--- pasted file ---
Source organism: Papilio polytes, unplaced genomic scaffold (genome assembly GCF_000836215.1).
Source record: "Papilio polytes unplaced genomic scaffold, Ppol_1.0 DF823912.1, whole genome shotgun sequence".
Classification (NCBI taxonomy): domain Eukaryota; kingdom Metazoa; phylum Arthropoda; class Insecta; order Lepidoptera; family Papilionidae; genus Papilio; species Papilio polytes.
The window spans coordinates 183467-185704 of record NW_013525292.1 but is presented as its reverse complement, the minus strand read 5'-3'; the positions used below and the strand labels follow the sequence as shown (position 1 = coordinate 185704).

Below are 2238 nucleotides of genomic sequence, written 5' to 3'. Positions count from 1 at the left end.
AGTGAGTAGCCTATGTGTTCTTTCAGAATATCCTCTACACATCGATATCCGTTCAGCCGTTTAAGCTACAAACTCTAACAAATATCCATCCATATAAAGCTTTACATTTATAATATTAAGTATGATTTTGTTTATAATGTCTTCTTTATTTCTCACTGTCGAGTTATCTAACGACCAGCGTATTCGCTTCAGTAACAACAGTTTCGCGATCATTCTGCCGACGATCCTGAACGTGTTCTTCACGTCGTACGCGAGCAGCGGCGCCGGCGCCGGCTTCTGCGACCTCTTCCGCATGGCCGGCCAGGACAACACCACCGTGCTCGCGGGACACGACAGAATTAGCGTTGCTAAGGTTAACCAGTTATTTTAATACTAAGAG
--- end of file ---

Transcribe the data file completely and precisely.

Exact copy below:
Source organism: Papilio polytes, unplaced genomic scaffold (genome assembly GCF_000836215.1).
Source record: "Papilio polytes unplaced genomic scaffold, Ppol_1.0 DF823912.1, whole genome shotgun sequence".
Classification (NCBI taxonomy): domain Eukaryota; kingdom Metazoa; phylum Arthropoda; class Insecta; order Lepidoptera; family Papilionidae; genus Papilio; species Papilio polytes.
The window spans coordinates 183467-185704 of record NW_013525292.1 but is presented as its reverse complement, the minus strand read 5'-3'; the positions used below and the strand labels follow the sequence as shown (position 1 = coordinate 185704).

Below are 2238 nucleotides of genomic sequence, written 5' to 3'. Positions count from 1 at the left end.
AGTGAGTAGCCTATGTGTTCTTTCAGAATATCCTCTACACATCGATATCCGTTCAGCCGTTTAAGCTACAAACTCTAACAAATATCCATCCATATAAAGCTTTACATTTATAATATTAAGTATGATTTTGTTTATAATGTCTTCTTTATTTCTCACTGTCGAGTTATCTAACGACCAGCGTATTCGCTTCAGTAACAACAGTTTCGCGATCATTCTGCCGACGATCCTGAACGTGTTCTTCACGTCGTACGCGAGCAGCGGCGCCGGCGCCGGCTTCTGCGACCTCTTCCGCATGGCCGGCCAGGACAACACCACCGTGCTCGCGGGACACGACAGAATTAGCGTTGCTAAGGTTAACCAGTTATTTTAATACTAAGAG